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then is fit to do it? Who can do it? Or shall there be no plan, and every thing be left to lawless contingence! Shall these heavens cease to declare the glory of God, and this firmament to show his handy work ? Shall the suns and systems of this fair universe cease to roll and shine ? or wheel their circuits through the mazes of an interminable chaos? Or shall the minds, that God has made, as the brighter image of His own intelligence and immortality, be alone exempt from the control of their Creator? Shall He have power to

turn the rivers of water," and none to “turn the hearts of kings ? power to still the “noise of the seas,” and none to still “ the tumult of the people?'' -power to make plagues and earthquakes subservient to His purposes, and none to “ make the wrath of man to praise him ?

To exempt the hearts and actions of men from the dominion of the infinite mind, is to consign this world to sin, and darkness, and wo, without remedy. If this world were but one hour old, who would be afraid to trust its management in the hands of Him that made it ? To whose hands could it be so safely committed? Why then should we discard, or reluctantly admit the doctrine of Jehovah's eternal purposes ? Let us rather shout with angels, “ Alleluia! for the Lord God omnipotent reigneth.”

And let it not be preposterously and presumptuously said, that the divine purposes make men mere machines. Every man is conscious that he is free. He knows, by a direct appeal to his own boson, that his liberty is not destroyed, nor impaired, by the purposes of God; and it involves a strange mystery, indeed, to affirm that the unchanging determination of Heaven that all men shall be free agents, subverts their freedom.

3. The certainty of final salvation to true believers is a reasonable doctrine, grounded on the immutable truth of God, as implied in the promises of the new covenant. These promises of the unchanging God must be fulfilled. Every real saint, therefore, will certainly be upheld, I do not say in constant obedience, but so upheld in faith and holiness, as to be saved.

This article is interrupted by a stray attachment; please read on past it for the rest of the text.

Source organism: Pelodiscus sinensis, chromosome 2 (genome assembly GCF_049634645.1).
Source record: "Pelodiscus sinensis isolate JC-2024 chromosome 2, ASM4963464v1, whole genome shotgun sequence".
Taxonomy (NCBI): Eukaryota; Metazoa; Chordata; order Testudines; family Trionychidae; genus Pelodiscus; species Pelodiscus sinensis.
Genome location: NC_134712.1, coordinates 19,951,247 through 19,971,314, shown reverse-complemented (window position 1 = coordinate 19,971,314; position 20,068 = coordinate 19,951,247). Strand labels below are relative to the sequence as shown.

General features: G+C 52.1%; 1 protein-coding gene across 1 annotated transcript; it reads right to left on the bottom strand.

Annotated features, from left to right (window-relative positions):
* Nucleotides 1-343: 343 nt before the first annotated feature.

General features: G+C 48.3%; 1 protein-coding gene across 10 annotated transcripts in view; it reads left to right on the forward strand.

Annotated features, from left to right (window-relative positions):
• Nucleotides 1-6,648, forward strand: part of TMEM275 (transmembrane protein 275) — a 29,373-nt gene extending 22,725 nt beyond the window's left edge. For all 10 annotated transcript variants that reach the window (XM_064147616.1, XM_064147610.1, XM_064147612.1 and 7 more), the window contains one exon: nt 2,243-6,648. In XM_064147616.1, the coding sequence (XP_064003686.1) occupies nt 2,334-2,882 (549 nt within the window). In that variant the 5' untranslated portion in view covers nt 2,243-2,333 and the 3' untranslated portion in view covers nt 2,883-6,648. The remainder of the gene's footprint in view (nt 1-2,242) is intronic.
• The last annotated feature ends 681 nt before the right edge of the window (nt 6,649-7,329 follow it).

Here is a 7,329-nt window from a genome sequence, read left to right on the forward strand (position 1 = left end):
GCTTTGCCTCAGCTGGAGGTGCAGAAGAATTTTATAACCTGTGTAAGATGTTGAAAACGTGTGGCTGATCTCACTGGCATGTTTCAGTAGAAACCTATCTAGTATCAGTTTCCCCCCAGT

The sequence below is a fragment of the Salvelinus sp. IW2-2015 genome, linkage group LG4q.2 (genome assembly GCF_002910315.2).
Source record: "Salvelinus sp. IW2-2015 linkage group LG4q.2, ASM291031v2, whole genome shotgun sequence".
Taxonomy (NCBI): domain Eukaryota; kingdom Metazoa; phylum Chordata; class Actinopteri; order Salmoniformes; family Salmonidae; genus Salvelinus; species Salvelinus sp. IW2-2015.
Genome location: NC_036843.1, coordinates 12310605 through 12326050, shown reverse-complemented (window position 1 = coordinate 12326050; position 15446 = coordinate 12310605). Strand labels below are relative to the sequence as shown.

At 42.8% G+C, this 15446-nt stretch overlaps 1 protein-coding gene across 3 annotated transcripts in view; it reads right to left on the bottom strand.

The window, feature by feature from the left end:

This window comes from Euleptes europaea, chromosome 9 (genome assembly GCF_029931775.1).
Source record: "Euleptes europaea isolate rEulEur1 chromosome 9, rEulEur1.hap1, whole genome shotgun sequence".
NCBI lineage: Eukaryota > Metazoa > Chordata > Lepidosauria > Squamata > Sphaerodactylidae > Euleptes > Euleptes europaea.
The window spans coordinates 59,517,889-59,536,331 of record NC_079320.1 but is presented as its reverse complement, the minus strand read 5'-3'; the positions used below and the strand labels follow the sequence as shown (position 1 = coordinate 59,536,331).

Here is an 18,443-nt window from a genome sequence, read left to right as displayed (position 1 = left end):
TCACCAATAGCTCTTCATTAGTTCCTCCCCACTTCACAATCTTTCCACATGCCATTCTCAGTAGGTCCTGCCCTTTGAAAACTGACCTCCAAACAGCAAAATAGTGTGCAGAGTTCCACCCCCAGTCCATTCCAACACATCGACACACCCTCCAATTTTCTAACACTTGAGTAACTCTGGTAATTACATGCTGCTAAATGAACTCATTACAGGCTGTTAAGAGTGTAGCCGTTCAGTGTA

Is this doctrine denied, because it is supposed to interfere with moral agency ? Cannot the moral liberty of the saint be secured, without putting at everlasting hazard his soul and his salvation ? Ask the humble Christian ; when he prays for upholding grace, does he feel that he is asking God to take away his freedom ? He feels no such difficulty.

Look now at the dreadful result to which this objection leads. If there are no promises of unfailing support to the believer, then any individual saint is liable to become a reprobate, and perish. If one is thus liable, so is another ; so is a third ; so is the whole number of the faithful. What then becomes of the precious promises made by our Saviour? On the above supposition, there is no security that he will be with his ministers, or that he will have ministers, to the end of the world. There is no security that he will have a church at any future period. Nay, there is no security that another child of Adam will ever be saved. Nor does the difficulty stop here : if saints on earth, in order to be free, must be liable to fall away and perish : for the same reason, there can be no such thing as confirmed holiness and happiness in